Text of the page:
Unless you are part of the fixed-gear revolution, or the road-disc revolution for that matter, your bike likely has rim brakes. It’s essential that the dual-pivot caliper brakes on your road bike are working properly before you head out on the road.
You must change your brake pads when you have worn them down to the “limit line.” The “limit line” is indicated on each single brake pad and represents the minimum thickness required for safe usage. Brake pads are made of different compounds for use with specific rim materials, such as carbon fibre or aluminum, so you might also need to change your brake pads if you are using different types of wheels.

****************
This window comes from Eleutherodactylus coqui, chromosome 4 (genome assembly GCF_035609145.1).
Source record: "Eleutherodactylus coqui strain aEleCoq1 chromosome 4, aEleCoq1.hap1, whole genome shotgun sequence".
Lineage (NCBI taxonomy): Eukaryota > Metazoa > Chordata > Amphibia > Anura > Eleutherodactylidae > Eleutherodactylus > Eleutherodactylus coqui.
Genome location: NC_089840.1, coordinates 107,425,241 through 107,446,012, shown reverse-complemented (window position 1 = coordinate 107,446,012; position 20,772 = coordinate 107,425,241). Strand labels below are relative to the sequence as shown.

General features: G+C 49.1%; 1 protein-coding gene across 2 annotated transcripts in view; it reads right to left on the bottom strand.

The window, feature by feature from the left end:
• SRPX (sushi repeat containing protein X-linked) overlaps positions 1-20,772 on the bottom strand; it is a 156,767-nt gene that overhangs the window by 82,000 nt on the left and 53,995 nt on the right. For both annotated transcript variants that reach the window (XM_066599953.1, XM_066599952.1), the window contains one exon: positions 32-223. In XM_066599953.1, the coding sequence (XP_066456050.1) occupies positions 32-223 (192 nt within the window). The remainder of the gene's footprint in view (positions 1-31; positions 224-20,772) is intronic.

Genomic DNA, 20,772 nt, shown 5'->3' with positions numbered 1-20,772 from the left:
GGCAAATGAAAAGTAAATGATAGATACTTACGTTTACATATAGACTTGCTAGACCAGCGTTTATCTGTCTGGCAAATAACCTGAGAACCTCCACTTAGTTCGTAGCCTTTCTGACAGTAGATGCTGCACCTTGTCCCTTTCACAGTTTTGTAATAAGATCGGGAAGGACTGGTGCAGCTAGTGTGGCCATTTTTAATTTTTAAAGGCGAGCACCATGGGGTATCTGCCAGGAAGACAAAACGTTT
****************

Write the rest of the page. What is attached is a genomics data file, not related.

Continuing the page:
First, unscrew the brake cable barrel adjuster to loosen the brake off, open the calipers using the lever and remove the wheel.
Using the 2.5 mm Allen key, unscrew the grub screw that stops the pad from sliding out. You don’t need to completely remove it, just enough to release the pad. If it’s a bit stiff, use the pliers to encourage it out.
Take the new pad and check the directional arrow and the right/left indicator on it. Once you’re sure you’ve got the correct pad, slide it in.
Tighten up the grub screw and then repeat this process on the other side. When the brake shoe is mounted correctly, the capped end is always pointing forwards and the security screw is always towards the back.
Replace the wheel, close the caliper and then use the barrel adjuster to set the pad position relative to the rim. Double check that when the brakes are on, the pads don’t rub on the tyre. You can adjust their position using your 4 mm Allen key.